In Fretz v. BDO Canada LLP, 2014 HRTO 1288, the Human Rights Tribunal of Ontario dismissed a complaint alleging that a service provider was required to pay for a sign language interpreter for a prospective client who was deaf. Although the decision did not arise out of a traditional “employee and employer” relationship, the Tribunal’s decision provides valuable guidance for employers that interview prospective employees who are deaf or hearing impaired. The case was argued successfully on behalf of the service provider by Mark Mendl of Baker & McKenzie.
The applicant, Delynne Fretz, contacted the respondent to obtain advice regarding her own personal financial difficulties. The applicant was deaf and her first language was American Sign Language. The respondent, a provider of financial services, offered an initial meeting, free of charge, to outline the available options. At this meeting, the applicant was expected to explain, and communicate about, her own personal financial situation.
Because the applicant was deaf, the respondent attempted to setup an in-person interview at which keyboards and a computer screen would be used to communicate questions and answers. The respondent had adopted this approach when interviewing deaf or hearing impaired persons in previous cases. Although the applicant agreed she could communicate effectively in writing, the applicant expressed a strong preference for having an interpreter attend the interview.
On behalf of the applicant, a coordinator employed with the Canadian Hearing Society contacted the respondent seeking to confirm whether the respondent would be providing, and covering the costs of a sign language interpreter, at the interview. The respondent was willing to reasonably accommodate the applicant, but believed that an interpreter was not required to reasonably accommodate the applicant under the circumstances. The applicant agreed and had readily demonstrated she was able to communicate effectively in writing.
Ultimately, the meeting never occurred. The applicant acknowledged that she did not show up for the meeting or call to cancel it. Nevertheless, the applicant filed an application alleging discrimination on the basis of disability, claiming that the provision of a sign language interpreter was the only reasonable accommodation in the circumstances. The Human Rights Tribunal of Ontario dismissed the application, finding that the applicant had not established that she required a sign language interpreter to access the services that would be provided during the meeting. Communicating in writing was reasonable accommodation in the circumstances.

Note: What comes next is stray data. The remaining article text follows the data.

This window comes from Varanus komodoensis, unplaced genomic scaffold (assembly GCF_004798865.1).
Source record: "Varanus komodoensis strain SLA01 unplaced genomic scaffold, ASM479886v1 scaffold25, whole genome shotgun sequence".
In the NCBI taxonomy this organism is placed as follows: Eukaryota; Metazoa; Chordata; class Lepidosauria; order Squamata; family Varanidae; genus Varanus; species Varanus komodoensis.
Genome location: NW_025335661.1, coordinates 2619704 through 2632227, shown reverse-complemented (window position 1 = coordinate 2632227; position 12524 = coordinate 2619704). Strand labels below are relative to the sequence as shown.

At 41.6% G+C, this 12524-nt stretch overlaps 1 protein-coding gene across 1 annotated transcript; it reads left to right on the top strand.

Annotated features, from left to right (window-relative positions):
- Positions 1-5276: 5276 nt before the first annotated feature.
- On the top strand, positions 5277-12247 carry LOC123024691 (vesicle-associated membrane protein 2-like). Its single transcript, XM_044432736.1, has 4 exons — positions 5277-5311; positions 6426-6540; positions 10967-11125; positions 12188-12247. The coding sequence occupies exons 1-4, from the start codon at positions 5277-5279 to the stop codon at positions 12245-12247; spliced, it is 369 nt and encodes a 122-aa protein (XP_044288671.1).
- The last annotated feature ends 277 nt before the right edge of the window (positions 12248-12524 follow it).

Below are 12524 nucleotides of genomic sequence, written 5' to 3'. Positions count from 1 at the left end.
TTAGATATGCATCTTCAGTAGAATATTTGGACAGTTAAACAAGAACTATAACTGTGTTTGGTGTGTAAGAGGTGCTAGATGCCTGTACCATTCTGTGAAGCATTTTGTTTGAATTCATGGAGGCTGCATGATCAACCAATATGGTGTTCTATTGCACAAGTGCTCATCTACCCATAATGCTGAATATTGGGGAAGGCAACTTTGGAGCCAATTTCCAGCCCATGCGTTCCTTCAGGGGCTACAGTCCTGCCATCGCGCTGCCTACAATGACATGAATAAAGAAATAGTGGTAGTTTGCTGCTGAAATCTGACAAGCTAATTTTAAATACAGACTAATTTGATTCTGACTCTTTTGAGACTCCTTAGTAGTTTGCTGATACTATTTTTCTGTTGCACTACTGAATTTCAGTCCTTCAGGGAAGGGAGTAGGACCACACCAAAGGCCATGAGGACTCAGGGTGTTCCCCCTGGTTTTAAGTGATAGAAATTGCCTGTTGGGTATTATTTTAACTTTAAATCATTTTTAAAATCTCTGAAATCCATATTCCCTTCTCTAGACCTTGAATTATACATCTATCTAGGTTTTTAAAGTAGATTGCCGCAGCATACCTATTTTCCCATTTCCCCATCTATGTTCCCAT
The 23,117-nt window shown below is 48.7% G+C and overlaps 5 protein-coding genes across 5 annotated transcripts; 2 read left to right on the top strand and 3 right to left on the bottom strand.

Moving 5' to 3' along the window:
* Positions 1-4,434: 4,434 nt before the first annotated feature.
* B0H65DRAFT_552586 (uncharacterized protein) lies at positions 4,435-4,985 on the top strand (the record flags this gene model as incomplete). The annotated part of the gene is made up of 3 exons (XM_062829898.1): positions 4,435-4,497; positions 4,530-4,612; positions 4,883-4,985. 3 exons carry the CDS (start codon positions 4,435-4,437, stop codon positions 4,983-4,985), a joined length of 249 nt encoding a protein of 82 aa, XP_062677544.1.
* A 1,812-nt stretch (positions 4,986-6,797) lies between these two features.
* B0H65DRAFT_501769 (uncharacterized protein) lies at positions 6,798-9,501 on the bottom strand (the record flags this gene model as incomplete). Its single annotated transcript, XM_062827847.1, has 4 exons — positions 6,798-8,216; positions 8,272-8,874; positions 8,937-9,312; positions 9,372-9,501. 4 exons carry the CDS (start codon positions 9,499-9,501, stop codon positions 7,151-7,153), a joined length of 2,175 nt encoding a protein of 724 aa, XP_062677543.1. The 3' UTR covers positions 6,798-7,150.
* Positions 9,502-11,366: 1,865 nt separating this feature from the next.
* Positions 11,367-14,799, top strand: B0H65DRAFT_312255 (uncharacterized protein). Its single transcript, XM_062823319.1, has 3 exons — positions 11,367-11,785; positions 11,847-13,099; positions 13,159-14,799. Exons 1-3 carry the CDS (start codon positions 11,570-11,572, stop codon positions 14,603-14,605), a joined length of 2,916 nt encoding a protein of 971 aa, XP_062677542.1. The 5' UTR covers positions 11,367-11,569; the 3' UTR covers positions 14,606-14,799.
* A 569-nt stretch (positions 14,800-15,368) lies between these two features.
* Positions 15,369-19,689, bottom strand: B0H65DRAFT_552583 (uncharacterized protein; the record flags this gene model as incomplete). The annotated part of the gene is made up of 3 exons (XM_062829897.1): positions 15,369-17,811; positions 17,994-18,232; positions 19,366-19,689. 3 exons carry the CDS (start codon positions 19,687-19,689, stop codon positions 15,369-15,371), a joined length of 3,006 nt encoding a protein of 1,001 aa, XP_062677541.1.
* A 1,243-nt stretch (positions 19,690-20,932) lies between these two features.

Cases in which the Human Rights Tribunal of Ontario considers the scope of an employer’s duty to implement accommodative measures during the interview process are relatively rare. It is therefore worthwhile to consider the implications of Fretz v. BDO Canada LLP, 2014 HRTO 1288 in the context of employment.
Three aspects of the tribunal’s reasoning in Fretz v. BDO Canada LLP, 2014 HRTO 1288 will assist employers who interview prospective employees who are deaf or hearing impaired:
- There is no “general rule” when it comes to providing a sign language interpreter at the interview. Whether the duty to accommodate will require this depends upon the applicant’s particular disability and the complexity of the information that is to be communicated at the interview. Employers should ask whether a hearing impaired applicant will be able to meaningfully participate (and therefore receive fair consideration in the interview process) if an interpreter is not present. The mere fact that an applicant would prefer to have an interpreter is not determinative. The law does not require an employer to accommodate personal preferences.
- Employers should be mindful to consult with an applicant who requests accommodation at an early stage, and to get written input as to what will be required to accommodate the disability during the interview process. This information – which should only be obtained if the applicant requests accommodation during the interview process – will assist the employer if an issue later arises regarding the reasonableness of the accommodation that is proposed or implemented.
- An applicant has a duty to meaningfully participate in the accommodation process. An applicant that refuses reasonable measures that would permit her to meaningfully participate in the interview process cannot later claim that she was disadvantaged because her personal preferences were not accommodated.